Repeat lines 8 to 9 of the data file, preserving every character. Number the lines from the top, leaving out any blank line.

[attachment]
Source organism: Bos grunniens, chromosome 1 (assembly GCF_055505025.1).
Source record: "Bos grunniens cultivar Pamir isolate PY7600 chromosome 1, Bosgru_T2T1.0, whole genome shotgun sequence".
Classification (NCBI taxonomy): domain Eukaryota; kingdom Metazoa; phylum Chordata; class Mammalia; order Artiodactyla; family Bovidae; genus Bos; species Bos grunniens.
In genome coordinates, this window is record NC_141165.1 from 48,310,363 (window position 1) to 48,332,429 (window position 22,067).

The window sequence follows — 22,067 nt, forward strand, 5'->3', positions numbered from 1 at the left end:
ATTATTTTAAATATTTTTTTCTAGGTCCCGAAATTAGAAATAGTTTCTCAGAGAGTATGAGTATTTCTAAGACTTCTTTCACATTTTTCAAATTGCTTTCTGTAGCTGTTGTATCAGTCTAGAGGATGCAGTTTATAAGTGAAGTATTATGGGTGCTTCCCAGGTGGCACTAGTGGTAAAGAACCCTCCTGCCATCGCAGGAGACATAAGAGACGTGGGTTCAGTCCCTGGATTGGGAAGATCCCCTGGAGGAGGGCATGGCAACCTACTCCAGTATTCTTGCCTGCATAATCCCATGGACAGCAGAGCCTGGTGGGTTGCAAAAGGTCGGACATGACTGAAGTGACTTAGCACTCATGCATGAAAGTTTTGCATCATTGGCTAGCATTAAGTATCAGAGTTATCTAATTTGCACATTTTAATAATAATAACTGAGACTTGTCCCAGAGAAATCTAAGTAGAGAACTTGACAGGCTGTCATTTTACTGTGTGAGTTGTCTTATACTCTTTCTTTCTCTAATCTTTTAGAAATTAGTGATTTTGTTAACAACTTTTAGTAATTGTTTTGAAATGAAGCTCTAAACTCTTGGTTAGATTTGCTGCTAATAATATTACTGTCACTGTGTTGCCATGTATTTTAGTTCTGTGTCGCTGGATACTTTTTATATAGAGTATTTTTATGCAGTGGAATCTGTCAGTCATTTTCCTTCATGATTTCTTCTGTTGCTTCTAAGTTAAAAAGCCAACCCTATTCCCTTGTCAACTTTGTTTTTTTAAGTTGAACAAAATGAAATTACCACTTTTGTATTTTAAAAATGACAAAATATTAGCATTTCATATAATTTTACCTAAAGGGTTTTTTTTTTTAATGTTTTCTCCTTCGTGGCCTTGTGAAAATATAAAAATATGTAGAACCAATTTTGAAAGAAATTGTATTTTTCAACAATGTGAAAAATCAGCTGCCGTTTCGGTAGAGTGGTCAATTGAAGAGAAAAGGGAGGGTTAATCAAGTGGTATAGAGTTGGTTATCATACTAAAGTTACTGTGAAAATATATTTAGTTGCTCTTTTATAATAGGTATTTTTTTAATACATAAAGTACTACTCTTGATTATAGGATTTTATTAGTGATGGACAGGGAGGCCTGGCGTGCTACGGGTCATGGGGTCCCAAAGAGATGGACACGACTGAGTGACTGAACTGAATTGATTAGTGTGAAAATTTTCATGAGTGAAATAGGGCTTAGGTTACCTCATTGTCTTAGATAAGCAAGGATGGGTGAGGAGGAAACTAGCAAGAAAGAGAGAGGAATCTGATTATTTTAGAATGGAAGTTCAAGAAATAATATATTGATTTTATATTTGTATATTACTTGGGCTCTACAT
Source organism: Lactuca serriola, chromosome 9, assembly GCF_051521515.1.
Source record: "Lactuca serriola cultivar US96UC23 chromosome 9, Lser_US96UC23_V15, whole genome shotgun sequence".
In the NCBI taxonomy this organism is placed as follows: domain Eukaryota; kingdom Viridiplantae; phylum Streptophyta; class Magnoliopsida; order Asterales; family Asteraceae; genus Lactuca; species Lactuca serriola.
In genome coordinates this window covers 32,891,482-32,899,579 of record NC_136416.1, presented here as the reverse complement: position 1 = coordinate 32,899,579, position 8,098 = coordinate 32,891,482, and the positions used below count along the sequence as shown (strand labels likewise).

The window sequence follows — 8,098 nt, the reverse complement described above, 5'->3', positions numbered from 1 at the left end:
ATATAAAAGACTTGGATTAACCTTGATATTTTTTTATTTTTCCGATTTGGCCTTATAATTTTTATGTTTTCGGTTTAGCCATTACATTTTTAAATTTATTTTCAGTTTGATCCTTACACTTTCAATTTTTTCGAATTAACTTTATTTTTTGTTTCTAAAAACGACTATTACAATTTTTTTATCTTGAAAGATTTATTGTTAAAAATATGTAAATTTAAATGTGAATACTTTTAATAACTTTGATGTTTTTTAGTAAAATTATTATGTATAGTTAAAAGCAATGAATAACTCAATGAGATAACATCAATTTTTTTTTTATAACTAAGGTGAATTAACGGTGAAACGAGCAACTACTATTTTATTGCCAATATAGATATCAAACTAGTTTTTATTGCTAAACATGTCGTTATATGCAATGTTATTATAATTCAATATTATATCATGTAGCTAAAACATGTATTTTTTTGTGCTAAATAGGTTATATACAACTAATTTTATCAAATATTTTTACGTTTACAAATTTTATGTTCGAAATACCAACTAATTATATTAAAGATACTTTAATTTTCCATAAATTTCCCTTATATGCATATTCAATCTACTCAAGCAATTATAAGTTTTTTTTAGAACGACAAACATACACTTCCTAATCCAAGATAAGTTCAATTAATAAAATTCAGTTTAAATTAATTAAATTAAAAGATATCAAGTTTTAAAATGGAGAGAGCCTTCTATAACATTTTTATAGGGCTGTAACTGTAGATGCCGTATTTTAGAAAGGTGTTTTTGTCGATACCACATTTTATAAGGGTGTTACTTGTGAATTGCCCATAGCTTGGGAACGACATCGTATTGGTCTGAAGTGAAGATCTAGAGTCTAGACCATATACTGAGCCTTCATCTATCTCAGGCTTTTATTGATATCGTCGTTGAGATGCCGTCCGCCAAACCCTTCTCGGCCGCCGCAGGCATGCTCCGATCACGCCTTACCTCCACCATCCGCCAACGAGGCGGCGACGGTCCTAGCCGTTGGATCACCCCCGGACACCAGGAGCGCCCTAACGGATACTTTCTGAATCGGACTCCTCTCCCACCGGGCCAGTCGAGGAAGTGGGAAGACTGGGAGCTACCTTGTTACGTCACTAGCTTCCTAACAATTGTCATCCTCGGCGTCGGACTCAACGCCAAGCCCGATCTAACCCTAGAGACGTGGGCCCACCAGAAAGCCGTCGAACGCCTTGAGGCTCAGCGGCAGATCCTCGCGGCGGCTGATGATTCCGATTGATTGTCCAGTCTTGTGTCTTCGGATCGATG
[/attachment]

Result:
Source record: "Lactuca serriola cultivar US96UC23 chromosome 9, Lser_US96UC23_V15, whole genome shotgun sequence".
In the NCBI taxonomy this organism is placed as follows: domain Eukaryota; kingdom Viridiplantae; phylum Streptophyta; class Magnoliopsida; order Asterales; family Asteraceae; genus Lactuca; species Lactuca serriola.